Doctors and Disaster Relief: Technology and Data for HealthTap

Andy Oram | EMR & EHR | February 2, 2016

In November 2015, when Tamil areas of southwestern India suffered from serious monsoon-related flooding that killed hundreds and caused the major city Chennai to essentially shut down for a week, local residents asked for help from an unusual source: HealthTap, the online service that offers medical advice and concierge care. This article explains the unique technical and organizational resources HealthTap offered, making it a valuable source of information for anyone in the disaster area with a cell phone or Internet access. At the end I will ask: what can public health institutions do to replicate HealthTap’s success in aiding the people of Chennai?

Andy Oram

Disaster response from an unusual quarter

HealthTap, an online service connecting doctors and patients, has grown gradually but steadily in scope over the five years since its launch. It began by providing personalized answers, directly from practicing doctors, to individuals dealing with routine health issues such as pregnancy. HealthTap supported an ever-growing library of answers and continually added new services, leading to a concierge service. It expanded its services for doctors as well, providing easy consultations and discussion forums. It added a corporate (B-to-B) service that companies could offer to all their employees. And now, generalizing from their experience in Chennai, they have launched HealthTap SOS for disaster relief.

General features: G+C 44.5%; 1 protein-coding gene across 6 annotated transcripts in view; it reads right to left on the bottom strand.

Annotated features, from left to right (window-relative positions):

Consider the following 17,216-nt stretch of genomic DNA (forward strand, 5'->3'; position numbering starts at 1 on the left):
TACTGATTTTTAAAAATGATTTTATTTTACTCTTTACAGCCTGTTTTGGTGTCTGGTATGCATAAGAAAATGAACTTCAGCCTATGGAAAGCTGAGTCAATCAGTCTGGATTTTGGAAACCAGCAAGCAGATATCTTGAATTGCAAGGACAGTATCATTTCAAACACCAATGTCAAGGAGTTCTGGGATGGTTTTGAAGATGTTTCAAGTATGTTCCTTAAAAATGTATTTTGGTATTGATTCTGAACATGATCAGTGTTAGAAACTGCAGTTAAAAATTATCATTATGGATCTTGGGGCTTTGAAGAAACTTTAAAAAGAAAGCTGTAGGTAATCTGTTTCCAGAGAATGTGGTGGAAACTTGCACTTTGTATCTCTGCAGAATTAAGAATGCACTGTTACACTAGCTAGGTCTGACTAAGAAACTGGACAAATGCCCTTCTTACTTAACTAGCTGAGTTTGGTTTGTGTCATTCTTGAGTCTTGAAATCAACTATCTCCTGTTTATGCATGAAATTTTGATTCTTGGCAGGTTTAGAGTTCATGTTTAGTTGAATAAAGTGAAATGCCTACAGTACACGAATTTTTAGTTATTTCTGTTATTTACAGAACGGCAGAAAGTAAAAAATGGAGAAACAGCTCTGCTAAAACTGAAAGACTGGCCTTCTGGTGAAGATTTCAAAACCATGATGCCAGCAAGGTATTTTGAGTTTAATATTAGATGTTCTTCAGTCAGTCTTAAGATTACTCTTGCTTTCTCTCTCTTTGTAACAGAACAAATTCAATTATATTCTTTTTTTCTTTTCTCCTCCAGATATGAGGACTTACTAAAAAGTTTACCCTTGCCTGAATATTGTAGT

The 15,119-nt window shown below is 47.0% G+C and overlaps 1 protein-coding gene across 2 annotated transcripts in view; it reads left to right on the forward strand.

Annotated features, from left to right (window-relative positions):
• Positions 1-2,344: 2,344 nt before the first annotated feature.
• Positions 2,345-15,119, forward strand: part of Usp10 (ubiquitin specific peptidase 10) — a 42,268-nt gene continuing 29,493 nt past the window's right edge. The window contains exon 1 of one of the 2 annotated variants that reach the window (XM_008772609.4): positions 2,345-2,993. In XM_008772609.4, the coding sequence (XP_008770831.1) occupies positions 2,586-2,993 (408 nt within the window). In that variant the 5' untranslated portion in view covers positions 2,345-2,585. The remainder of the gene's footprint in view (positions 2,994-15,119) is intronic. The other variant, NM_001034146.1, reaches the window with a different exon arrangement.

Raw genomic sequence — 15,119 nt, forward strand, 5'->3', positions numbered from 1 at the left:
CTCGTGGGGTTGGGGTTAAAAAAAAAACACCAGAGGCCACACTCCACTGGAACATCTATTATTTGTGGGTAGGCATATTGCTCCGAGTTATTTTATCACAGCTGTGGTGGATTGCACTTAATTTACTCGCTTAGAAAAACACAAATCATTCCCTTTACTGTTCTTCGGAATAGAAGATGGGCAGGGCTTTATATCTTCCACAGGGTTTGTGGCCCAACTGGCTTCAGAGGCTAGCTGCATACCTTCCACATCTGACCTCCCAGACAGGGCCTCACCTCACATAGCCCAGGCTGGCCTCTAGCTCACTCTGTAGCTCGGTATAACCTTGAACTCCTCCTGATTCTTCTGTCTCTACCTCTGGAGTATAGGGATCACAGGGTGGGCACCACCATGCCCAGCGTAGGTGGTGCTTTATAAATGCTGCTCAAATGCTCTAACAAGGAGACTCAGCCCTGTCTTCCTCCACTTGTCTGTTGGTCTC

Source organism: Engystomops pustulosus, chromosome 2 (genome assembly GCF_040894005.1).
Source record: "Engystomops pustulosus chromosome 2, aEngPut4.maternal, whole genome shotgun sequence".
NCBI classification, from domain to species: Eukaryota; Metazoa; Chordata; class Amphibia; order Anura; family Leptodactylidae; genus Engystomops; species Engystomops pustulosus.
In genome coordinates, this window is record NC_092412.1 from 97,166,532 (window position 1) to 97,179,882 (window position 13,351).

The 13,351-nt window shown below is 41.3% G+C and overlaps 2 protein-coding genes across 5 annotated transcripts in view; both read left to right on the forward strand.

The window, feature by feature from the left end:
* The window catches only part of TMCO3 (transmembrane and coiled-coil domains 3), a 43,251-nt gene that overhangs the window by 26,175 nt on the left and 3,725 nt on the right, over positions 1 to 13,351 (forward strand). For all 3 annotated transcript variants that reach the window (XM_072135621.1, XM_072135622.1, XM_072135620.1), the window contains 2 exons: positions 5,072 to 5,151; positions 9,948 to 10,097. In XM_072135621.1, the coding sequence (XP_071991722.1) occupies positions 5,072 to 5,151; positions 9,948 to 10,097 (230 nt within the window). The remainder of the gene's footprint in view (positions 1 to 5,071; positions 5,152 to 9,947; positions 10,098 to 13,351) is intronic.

The Chennai intervention was requested by one of HealthTap’s clients, a company called Flex that had some employees in Chennai. When HealthTap started looking around for doctors in its network who had flood-related expertise, it turned up so much useful help that even the HealthTap leadership was surprised. CEO Ron Gutman explained to me that many doctors grew up in India, perhaps even got their degrees and practiced there, then moved to the US and joined HealthTap’s network. They are now able to help their country and local communities without actually traveling back...